[ilds] Justine, before the Duck Shoot

Edward Hungerford eahunger at charter.net
Sun Jun 17 21:44:07 PDT 2007


I am submitting a rather long-ish discussion of some of the pages that 
precede the duck shoot in Justine.   ---See below.   Ed Hungerford.
=================
On 6/15/2007 1:21 PM, william godshalk wrote:

We have mentioned the duck shoot briefly -- and then the ducks done
disappeared. Am I wrong in believing that most Durrellians think the
shoot is the climax of the novel? Or if not the climax, then one of
the most important parts of the novel?

   My  Response    (EAH)  The duck shoot is perhaps the climax of the 
novel if it is perceived as an action novel.   But this is really not 
my understanding of the type of fiction that Durrell  was writing.   
Yes, the duck shoot brings everything together in a sense, and allows 
the reader to feel that  'something has happened.'


But why is it important?
---------------------------------------------------- In the discussion 
group,   we arrived at the duck shoot before I knew there had been a 
discussion of the previous 50 pages, --   Was there such as discussion?

In my Dutton pb edition of Justine (1961) from the 1957 impression, 
(presumably a reprint),  Part III starts on  p. 147.   Darley is 
beginning to convince himself that Justine is in love with him,  etc.)  
  The more frequent and intense their love making, the text seems to 
indicate,  the more it is leading us to learn of Nessim’s temporary 
madness.  (see pp. 185-6.)
   There should have been logically, a series of asterisks at page 192, 
beginning with  the paragraph : “When the time for the great yearly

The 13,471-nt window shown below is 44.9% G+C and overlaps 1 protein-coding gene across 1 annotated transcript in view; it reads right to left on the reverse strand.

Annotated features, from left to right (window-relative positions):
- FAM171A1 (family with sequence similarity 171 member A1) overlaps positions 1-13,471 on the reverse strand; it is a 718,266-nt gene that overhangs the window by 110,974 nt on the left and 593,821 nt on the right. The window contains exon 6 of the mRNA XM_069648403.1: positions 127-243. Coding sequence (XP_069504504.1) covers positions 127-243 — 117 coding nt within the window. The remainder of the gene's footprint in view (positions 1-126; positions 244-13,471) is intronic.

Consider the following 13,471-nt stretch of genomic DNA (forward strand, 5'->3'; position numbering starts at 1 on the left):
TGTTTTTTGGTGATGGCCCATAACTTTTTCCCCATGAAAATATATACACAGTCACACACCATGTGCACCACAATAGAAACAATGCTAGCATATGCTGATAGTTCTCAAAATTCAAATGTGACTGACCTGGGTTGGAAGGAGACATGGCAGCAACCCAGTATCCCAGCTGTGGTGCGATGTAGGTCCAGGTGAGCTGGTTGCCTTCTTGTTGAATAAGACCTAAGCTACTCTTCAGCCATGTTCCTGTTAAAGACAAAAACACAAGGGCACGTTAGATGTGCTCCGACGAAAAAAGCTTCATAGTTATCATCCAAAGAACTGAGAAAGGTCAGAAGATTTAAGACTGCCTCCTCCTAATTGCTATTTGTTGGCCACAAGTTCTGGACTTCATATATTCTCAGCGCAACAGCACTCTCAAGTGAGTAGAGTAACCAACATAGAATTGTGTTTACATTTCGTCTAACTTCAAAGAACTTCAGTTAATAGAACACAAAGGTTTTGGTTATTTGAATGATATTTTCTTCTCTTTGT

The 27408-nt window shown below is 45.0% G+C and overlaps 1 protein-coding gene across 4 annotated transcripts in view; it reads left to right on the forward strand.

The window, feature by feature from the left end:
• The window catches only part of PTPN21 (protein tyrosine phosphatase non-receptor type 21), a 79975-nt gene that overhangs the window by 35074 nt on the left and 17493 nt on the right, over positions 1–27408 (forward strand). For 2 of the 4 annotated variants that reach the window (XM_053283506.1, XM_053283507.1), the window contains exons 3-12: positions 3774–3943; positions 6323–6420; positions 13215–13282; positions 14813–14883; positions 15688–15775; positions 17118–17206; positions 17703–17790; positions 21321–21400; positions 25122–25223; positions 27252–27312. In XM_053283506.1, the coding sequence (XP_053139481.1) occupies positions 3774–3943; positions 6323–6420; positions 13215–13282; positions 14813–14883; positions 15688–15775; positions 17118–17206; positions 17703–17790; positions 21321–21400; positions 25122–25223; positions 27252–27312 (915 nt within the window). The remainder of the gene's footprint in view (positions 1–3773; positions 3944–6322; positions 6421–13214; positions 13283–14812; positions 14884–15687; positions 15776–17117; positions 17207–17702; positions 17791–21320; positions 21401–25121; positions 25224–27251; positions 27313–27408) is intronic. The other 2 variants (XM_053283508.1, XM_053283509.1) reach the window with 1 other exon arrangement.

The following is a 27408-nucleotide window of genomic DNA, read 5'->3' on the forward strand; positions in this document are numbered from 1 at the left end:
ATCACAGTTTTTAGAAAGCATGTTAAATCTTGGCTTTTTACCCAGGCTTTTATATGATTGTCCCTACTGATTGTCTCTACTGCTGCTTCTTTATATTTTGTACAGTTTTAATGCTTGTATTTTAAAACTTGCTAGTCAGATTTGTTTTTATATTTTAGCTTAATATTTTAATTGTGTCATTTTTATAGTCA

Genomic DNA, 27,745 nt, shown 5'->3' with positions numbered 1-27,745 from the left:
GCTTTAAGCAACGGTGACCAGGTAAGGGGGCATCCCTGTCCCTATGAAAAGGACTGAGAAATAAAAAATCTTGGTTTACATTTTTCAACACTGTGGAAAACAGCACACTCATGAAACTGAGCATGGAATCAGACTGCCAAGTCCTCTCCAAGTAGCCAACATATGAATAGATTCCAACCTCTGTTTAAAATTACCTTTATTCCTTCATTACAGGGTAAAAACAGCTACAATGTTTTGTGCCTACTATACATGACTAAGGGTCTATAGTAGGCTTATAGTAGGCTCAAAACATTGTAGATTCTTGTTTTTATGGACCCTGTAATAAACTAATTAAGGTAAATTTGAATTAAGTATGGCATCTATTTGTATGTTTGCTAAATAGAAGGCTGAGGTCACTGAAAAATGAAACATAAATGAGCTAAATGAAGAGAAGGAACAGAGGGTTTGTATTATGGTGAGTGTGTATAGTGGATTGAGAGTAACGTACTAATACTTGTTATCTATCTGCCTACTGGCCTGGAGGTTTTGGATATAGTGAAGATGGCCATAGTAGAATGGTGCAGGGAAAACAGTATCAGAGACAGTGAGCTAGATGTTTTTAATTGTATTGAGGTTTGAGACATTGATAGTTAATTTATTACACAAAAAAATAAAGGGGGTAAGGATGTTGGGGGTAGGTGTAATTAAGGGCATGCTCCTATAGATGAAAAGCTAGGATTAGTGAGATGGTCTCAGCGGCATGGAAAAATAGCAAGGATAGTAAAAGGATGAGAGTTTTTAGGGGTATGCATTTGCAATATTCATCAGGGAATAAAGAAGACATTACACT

shoot on Lake Mareotis came round Nessim began to experience a magical 
sense of relief. “

 From here, a quite interesting cross-cutting of scenes [episodes, or 
whatever, that last until page 208]--–interior monologues, some of 
them,  and remembered scenes—occurs between Darley and Justine’s love 
making, and their awareness of Nessim’s intense jealousy, which  may 
lead him to desperate acts, perhaps to the murder of Darley at the time 
of the Duck Shoot.  Such scenes more or less “at the present time,”  
have been  interlarded, sometimes a few paragraphs at a time, with 
memories (and even Nessim’s Diary notes !!)  of the affair between 
Nessim and Melissa, which presumably results in the birth of Melissa’s 
child.
    It is especially this section of cross-cutting in Darley’s 
narration, pp. 185-207, prior to the actual day of the duck shoot, that 
I feel is one of the most important segments of the entire novel, and 
indeed a part of the story telling which makes cross reference to the 
same scene,---which is there much expanded, in Mountolive.  People on 
this list will probably recall that this series of scenes in Justine  
includes the very important –[certainly  to Durrell, who repeated the 
exact words in both Justine and MO--]  exchange between Melissa and 
Pursewarden on the dance floor  of her workplace café.

	 The duck shoot narration, sometimes called a Set Piece by those 
writing about the AQ,  lends pace and considerable strong interest in 
the story, that is, the substitute for a plot, and entertains all of us 
as readers.  Nevertheless, are we not to consider the whole of the AQ 
as a form of psychological novel?   My point is of course that the 
playing off in these specific pages of Justine  keeps the reader on 
track of the interiority, the mental interchange among the four main 
characters Nessim, Justine, Melissa, and Darley.  To those of us who